Wellington City Council is concerned that popular 'bottomless brunch' deals in the capital are encouraging binge drinking, with several complaints laid in relation to "out-of-hand" daytime drinkers.
'Bottomless brunch' refers to an all-you-can-drink promotion, offered by a number of licensed premises. Punters will pay a fixed price for brunch and unlimited alcoholic beverages over a set period of time - a concept that "encourages irresponsible drinking", according to Wellington City Council spokesperson Richard MacLean.
A video circulating on social media showing people sculling mimosas is understood to be the final straw, prompting the introduction of regulations to ensure the promotion complies with liquor-licensing laws.
Speaking to RNZ on Monday morning, MacLean said the authority had received a number of complaints over the last few months regarding "trollied" patrons and their lunchtime escapades.
"The problem is people drinking too much. We've had complaints over the last few months about people getting 'trollied' at lunchtime and that's probably not a good thing," he said.
"These things were getting a little bit out-of-hand by all accounts."
The council and local police are now cracking down on the deal in a bid to uphold liquor-licensing laws.
"Our liquor-licensing laws are actually designed to stop people getting intoxicated," MacLean said.
"Pubs shouldn't be encouraging irresponsible drinking."
A police spokesperson confirmed to Newshub that authorities will work with licensed premises to ensure they are complying with their obligations under the Sale and Supply of Alcohol Act 2012.
"We continue to work with licence-holders using the graduated response model to ensure they are complying with their obligations under the Sale and Supply of Alcohol Act 2012," the spokesperson said.
However, they denied the regulation is a "crackdown", acknowledging that authorities are concerned about the harm bottomless brunches could cause.
"We are concerned about any event which has the potential for harm caused by excessive or inappropriate use of alcohol and work closely with the Alcohol Regulatory and Licensing Authority and our partner agencies in an effort to minimise this harm."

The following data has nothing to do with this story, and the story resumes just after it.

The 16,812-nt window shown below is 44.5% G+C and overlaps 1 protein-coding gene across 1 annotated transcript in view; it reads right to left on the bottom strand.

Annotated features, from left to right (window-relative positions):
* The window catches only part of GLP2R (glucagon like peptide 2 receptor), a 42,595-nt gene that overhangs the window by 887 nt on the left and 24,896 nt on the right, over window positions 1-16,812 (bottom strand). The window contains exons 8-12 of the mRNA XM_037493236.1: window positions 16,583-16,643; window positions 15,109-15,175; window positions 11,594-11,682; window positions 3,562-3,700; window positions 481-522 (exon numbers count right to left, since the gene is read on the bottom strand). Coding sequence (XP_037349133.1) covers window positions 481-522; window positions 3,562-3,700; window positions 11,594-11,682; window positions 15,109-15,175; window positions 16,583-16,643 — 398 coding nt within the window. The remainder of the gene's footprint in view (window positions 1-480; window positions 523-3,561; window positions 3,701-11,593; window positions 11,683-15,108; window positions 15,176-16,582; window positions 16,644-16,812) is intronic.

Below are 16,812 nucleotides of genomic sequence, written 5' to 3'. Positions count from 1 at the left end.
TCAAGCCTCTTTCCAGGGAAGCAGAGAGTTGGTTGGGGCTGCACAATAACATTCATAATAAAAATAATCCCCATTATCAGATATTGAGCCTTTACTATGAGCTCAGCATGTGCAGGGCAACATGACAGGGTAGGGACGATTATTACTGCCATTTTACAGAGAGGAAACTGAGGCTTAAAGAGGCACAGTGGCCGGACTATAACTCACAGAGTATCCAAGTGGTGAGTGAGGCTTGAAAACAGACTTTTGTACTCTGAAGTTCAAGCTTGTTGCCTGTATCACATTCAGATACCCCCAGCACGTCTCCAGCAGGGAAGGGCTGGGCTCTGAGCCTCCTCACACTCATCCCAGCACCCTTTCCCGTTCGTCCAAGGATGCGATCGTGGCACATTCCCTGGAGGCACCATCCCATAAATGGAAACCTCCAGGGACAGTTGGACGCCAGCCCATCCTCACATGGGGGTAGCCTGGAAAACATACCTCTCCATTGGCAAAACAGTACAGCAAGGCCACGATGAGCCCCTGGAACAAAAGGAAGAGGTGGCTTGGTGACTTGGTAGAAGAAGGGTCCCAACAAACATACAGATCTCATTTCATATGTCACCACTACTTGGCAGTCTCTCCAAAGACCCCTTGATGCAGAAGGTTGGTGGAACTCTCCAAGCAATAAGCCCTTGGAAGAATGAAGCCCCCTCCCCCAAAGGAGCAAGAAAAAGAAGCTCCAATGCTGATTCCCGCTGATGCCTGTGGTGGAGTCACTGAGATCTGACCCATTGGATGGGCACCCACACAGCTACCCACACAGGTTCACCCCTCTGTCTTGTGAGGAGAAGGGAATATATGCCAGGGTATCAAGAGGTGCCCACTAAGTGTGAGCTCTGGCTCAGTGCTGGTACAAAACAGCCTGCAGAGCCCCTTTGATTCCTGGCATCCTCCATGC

MacLean told RNZ the council has come to an agreement with a number of establishments, with bar owners now opting for "slightly less over-the-top" arrangements.
Bars are encouraged to introduce an alternative which allows patrons to consume a maximum of four drinks, monitored with a coupon or token system, over a set period of time.
"[Instead of] people drinking so much that they're walking sideways down the street at 2pm," MacLean added.
The police spokesperson confirmed that officers have worked with some establishments to support the continuation of bottomless brunches - but with added boundaries.
"We have worked with some promoters of bottomless brunches to support them in offering this service, while promoting the responsible consumption of alcohol," they said.
Discussions with bar owners and bottomless brunch promoters are ongoing and authorities are keeping an eye on social media platforms.
Kāpura hospitality group director Andrew Williams told the NZ Herald that establishments should make it more obvious that brunch food is also continuous.
He added that the host should be responsible for the behaviour of their customers, ensuring plenty of food and water is available and prioritising table service over bar service.
An Auckland Council spokesperson told Newshub the authority supports Wellington City Council's effort to "ensure the safe us of alcohol".
However, the spokesperson said the council has not yet encountered issues with bottomless brunches in the Auckland region.
"While our alcohol licencing staff are aware of the practice, we have not encountered issues with it in our region so far," they said.
"The instances we are aware of have had clear alcohol management measures in place, which have been advertised and enforced, providing a constructive approach towards reducing alcohol-related harm that could arise from the practice."